$x^2 - 4x + 4 = 0$

Case 2: $x^2 + 1 = 0$.

$x^2 + 1 = 0$

$x^2 = -1$

Impossible.

$x = 2$.

`

What is not acceptable is:

$x^4 + 5x^2 + 4 = 4x^3 + 4$

$(x^2 + 4)(x^2 + 1) = 4x(x^2 + 1)$

$(x^2+4)\frac{x^2 + 1}{x^2 + 1}=4x\frac{x^2 + 1}{x^2 + 1}$

$x^2 + 4 = 4x$

$x^2 - 4x + 4 = 0$

$x = \frac {2 \pm \sqrt{2^2 - 4*1}}{2*1} = 2$.

• I upvoted this because it covers the essential cases as I see them. I would like the answer even better if it reached the same conclusions in fewer words than its first version. – David K Aug 17 '16 at 19:39
• I obviously don't expect the student to be as verbose and pendantic as this. But I wanted it to be absolutely clear that when I do divide by an unknown (and every time) that we must either determine that unknown can not be 0, or that if it can, we are doing a specific case under stringent conditions and that the case of other conditions must be addressed. – fleablood Aug 17 '16 at 21:08
• The one case I didn't cover is when after you divide by the unknown you determine that the unknown must be zero. So we were incorrect in dividing at all. Example $\cos(2x)*(\sin(x) - 1/2) = (sin(x) - 1/2)*1/2$ so $\cos(2x) = 1/2$ so $2x = 60|120$ so $x = 30|60$ but if $x = 30$ $\sin(x) -1/2 = 0$ which we assumed wasn't the case. In a way that isn't really a problem as our second case was going to be $\sin(x) -1/2 =0$ so even if we dropped the ball in case 1: it would be a result in case two anyway. – fleablood Aug 17 '16 at 21:16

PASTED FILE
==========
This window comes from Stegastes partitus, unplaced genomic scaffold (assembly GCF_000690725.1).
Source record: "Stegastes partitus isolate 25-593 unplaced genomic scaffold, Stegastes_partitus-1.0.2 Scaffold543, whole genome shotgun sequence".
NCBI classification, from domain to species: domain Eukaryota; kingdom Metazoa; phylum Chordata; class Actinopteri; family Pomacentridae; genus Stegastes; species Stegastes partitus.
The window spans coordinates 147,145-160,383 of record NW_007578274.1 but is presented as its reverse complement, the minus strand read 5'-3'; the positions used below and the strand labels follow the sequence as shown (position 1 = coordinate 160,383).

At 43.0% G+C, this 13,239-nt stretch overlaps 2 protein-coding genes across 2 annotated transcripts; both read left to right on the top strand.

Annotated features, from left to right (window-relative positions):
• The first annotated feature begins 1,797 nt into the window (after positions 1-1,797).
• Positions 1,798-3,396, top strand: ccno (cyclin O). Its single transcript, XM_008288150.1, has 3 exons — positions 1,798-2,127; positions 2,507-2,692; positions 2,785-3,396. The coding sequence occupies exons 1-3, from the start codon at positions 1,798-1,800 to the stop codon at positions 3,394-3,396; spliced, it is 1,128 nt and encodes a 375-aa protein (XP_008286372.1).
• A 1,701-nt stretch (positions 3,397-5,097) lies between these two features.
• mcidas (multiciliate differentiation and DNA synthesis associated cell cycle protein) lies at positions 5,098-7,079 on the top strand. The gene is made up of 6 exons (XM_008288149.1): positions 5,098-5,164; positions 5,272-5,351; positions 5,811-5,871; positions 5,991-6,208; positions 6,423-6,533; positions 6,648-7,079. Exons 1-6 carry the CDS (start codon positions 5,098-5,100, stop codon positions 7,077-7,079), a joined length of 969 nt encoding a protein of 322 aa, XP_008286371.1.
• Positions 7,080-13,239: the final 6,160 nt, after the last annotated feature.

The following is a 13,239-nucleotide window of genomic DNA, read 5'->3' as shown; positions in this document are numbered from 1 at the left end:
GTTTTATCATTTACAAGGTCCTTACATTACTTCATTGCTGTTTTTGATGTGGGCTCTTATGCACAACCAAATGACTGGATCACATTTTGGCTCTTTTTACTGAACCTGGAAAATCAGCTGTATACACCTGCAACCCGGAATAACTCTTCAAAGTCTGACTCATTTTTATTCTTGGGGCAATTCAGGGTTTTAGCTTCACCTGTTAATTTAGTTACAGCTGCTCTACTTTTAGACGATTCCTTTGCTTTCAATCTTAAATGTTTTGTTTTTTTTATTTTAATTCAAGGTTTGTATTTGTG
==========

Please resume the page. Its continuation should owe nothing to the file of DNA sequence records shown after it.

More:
• I didn't mean to suggest removing any of the points made by the answer. The answer is not far from its ideal length. In fact, now that you've made clear that it is written to make clear the things to think about, not necessarily as a model for writing up a solution to a problem, it seems fine. – David K Aug 18 '16 at 16:55

First things first: I think you meant $n \in \mathbb{Z}$ instead of $n \in \mathbb{R}$ for $x= \frac{(2n-1)\pi}{2}$. $\mathbb{R}$ stands for real numbers. This are numbers like 1 and 2, but also $\frac{2}{3}$ and $\pi$. $\mathbb{Z}$ stands for integers. So $1 \in \mathbb{Z}$ and $1 \in \mathbb{R}$, but $\pi \notin \mathbb{Z}$ while $\pi \in \mathbb{R}$.